Luckily for traveling history buffs, the weather in Gettysburg is pretty predictable, even during the peak days of summer. The average temperature maxes out at around 85 degrees Fahrenheit. That said, if you’re used to dry heat, the humidity on the Gettysburg Battlefield is something to keep in mind. Thanks to all the rain that falls in this region, the high humidity makes the temperature feel worse. Gettysburg sees about nine rainy days in May, June, and July and 6-7 rainy days in August and September.
Are you traveling in the winter? January and February occasionally see a few days of heavy snowfall, but the park service is vigilant about cleaning the roads quickly and early.
Luckily, you’re going to tour Gettysburg Battlefield from the comfort of your car so you can adjust the AC and heat as needed! The weather won’t make much difference in your visit, not as it did during the actual battle.
What was the weather like in Gettysburg during the battle?
The combination of heat and humidity during the three-day Battle of Gettysburg is thought by some historians to have changed the course of the battle entirely.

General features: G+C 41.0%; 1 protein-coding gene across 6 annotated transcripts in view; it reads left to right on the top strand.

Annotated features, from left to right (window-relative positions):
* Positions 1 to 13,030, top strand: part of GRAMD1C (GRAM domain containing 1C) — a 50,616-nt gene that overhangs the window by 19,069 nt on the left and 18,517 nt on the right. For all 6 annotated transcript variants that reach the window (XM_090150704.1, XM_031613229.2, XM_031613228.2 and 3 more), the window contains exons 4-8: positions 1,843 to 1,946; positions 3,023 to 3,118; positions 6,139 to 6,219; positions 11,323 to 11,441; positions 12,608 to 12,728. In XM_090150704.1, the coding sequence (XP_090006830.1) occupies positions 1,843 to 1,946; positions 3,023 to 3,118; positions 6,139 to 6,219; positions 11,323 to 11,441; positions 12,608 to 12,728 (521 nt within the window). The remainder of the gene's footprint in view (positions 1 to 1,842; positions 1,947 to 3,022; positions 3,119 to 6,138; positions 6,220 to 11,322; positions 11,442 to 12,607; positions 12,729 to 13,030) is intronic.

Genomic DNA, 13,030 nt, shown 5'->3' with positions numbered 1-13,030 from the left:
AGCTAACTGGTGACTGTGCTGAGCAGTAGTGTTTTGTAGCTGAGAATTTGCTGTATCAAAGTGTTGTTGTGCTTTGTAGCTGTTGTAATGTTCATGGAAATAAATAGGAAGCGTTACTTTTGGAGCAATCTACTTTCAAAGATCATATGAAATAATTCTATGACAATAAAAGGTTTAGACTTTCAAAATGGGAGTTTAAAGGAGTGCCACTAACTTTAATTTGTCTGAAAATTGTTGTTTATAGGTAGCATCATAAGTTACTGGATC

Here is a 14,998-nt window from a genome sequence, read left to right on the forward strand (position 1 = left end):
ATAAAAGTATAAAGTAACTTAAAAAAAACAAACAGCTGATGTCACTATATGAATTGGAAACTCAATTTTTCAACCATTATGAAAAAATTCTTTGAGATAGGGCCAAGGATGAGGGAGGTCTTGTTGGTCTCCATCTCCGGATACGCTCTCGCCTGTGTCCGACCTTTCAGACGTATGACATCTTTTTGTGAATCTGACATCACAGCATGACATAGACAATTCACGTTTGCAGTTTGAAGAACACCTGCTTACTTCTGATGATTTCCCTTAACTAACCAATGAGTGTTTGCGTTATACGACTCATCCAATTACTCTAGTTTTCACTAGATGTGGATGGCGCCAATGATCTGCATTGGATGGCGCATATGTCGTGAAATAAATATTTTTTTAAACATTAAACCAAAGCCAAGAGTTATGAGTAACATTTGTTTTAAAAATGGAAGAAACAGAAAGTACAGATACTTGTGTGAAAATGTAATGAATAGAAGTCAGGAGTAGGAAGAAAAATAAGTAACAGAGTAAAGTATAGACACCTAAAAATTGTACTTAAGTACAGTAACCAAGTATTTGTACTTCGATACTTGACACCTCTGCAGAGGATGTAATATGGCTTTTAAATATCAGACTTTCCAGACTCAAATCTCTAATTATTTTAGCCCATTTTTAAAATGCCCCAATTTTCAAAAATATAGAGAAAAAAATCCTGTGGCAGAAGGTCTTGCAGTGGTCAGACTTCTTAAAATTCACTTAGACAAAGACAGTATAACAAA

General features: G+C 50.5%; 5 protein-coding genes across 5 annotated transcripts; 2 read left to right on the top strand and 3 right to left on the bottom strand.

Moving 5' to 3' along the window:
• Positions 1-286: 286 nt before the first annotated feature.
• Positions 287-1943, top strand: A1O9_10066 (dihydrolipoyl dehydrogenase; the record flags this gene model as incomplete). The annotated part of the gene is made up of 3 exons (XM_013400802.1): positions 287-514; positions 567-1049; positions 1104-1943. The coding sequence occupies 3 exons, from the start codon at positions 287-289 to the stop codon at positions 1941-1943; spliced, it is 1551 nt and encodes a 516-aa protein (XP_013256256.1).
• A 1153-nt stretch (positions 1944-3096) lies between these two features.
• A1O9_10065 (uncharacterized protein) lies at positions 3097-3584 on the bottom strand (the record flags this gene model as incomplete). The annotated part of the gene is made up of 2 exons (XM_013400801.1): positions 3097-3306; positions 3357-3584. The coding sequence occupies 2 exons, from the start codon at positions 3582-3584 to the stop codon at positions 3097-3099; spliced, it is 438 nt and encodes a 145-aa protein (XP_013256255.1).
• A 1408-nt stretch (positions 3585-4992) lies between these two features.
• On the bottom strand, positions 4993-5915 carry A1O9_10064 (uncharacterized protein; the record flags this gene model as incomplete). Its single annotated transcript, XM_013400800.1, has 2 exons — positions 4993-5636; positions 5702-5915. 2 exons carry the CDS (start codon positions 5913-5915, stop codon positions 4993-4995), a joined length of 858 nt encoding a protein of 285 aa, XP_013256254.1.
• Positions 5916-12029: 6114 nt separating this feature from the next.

During those first days of July 1863, temperatures ranged from the mid to high 80s. Doesn’t sound that bad? Well, consider that the soldiers on both sides had to wear heavy wool uniforms while running, fighting, and carrying heavy equipment. And that’s not even taking into account the humidity, which would have been around a sticky 60%! This means that even soldiers who hunkered down in shady spots couldn’t find much respite from the heat. Overall, Gettysburg was a sweaty and probably exceptionally stinky battle, attributed to the weather.
So how does the weather at Gettysburg change the outcome of the battle? Well, let’s consider one particular example to understand a little better: Pickett’s Charge. Major General George Pickett led a massive, 12,500-man charge toward heavily-fortified Union lines at Confederate General Robert E Lee’s direction. This last-ditch effort attack took place at the hottest point of the hottest day of the battle: 2 pm on July 3rd. The temperature had just cracked 87 degrees. The sun was directly overhead, beating down on the wool-clad attackers.
Now, the charge was always going to be a long shot, but Lee’s men had just spent the last two days charging up hills in the stifling heat. By the time he ordered this charge, they had just about run out of gas. The Union men, on the other hand, had the luxury of staying put. As the defenders, they didn’t need to rush across vast fields or sprint uphill. In a battle like this one, an advantage as small as that can make all the difference in the world. The Union repelled the Confederate attack at the “High Water Mark.” Check out this historic spot during your visit with this Gettysburg self-guided driving tour.
What might have happened if the weather had been a little cooler? Sometimes, maybe all it takes to change the history of a nation is a few degrees Fahrenheit! Learn all about the effect of Gettysburg on the Civil War with this self-guided driving tour during your visit.